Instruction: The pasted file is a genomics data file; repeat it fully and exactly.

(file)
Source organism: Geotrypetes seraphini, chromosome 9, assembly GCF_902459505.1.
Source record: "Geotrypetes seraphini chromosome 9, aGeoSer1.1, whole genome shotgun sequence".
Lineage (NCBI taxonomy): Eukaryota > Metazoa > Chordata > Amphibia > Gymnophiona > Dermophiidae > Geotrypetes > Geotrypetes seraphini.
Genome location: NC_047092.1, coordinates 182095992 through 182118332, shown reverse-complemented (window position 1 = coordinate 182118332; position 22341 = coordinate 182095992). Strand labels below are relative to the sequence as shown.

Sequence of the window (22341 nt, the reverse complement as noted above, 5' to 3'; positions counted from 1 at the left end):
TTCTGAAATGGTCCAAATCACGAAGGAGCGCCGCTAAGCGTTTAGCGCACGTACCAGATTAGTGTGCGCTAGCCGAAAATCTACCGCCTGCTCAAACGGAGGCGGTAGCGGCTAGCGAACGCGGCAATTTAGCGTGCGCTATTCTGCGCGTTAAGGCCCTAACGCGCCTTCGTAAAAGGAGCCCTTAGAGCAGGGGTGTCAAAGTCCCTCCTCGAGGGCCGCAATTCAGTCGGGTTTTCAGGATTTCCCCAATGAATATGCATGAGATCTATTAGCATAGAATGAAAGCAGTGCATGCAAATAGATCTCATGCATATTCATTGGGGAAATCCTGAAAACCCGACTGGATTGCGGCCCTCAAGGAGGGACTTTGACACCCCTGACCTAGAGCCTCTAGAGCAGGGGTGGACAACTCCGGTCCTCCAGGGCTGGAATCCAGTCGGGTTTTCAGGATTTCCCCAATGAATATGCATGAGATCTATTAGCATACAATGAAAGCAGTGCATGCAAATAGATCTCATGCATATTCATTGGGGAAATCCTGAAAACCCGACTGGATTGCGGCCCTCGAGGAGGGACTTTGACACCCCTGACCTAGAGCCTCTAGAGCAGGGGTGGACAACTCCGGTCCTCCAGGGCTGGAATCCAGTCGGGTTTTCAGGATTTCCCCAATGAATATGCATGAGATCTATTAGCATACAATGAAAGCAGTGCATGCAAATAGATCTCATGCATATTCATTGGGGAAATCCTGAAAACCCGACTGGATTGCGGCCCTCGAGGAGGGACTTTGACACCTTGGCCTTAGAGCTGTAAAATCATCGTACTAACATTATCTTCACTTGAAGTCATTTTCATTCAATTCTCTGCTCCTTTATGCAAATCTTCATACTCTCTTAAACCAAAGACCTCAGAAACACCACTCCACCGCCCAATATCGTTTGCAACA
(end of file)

Source organism: Geotrypetes seraphini, chromosome 9, assembly GCF_902459505.1.
Source record: "Geotrypetes seraphini chromosome 9, aGeoSer1.1, whole genome shotgun sequence".
Lineage (NCBI taxonomy): Eukaryota > Metazoa > Chordata > Amphibia > Gymnophiona > Dermophiidae > Geotrypetes > Geotrypetes seraphini.
Genome location: NC_047092.1, coordinates 182095992 through 182118332, shown reverse-complemented (window position 1 = coordinate 182118332; position 22341 = coordinate 182095992). Strand labels below are relative to the sequence as shown.

Sequence of the window (22341 nt, the reverse complement as noted above, 5' to 3'; positions counted from 1 at the left end):
TTCTGAAATGGTCCAAATCACGAAGGAGCGCCGCTAAGCGTTTAGCGCACGTACCAGATTAGTGTGCGCTAGCCGAAAATCTACCGCCTGCTCAAACGGAGGCGGTAGCGGCTAGCGAACGCGGCAATTTAGCGTGCGCTATTCTGCGCGTTAAGGCCCTAACGCGCCTTCGTAAAAGGAGCCCTTAGAGCAGGGGTGTCAAAGTCCCTCCTCGAGGGCCGCAATTCAGTCGGGTTTTCAGGATTTCCCCAATGAATATGCATGAGATCTATTAGCATAGAATGAAAGCAGTGCATGCAAATAGATCTCATGCATATTCATTGGGGAAATCCTGAAAACCCGACTGGATTGCGGCCCTCAAGGAGGGACTTTGACACCCCTGACCTAGAGCCTCTAGAGCAGGGGTGGACAACTCCGGTCCTCCAGGGCTGGAATCCAGTCGGGTTTTCAGGATTTCCCCAATGAATATGCATGAGATCTATTAGCATACAATGAAAGCAGTGCATGCAAATAGATCTCATGCATATTCATTGGGGAAATCCTGAAAACCCGACTGGATTGCGGCCCTCGAGGAGGGACTTTGACACCCCTGACCTAGAGCCTCTAGAGCAGGGGTGGACAACTCCGGTCCTCCAGGGCTGGAATCCAGTCGGGTTTTCAGGATTTCCCCAATGAATATGCATGAGATCTATTAGCATACAATGAAAGCAGTGCATGCAAATAGATCTCATGCATATTCATTGGGGAAATCCTGAAAACCCGACTGGATTGCGGCCCTCGAGGAGGGACTTTGACACCTTGGCCTTAGAGCTGTAAAATCATCGTACTAACATTATCTTCACTTGAAGTCATTTTCATTCAATTCTCTGCTCCTTTATGCAAATCTTCATACTCTCTTAAACCAAAGACCTCAGAAACACCACTCCACCGCCCAATATCGTTTGCAACA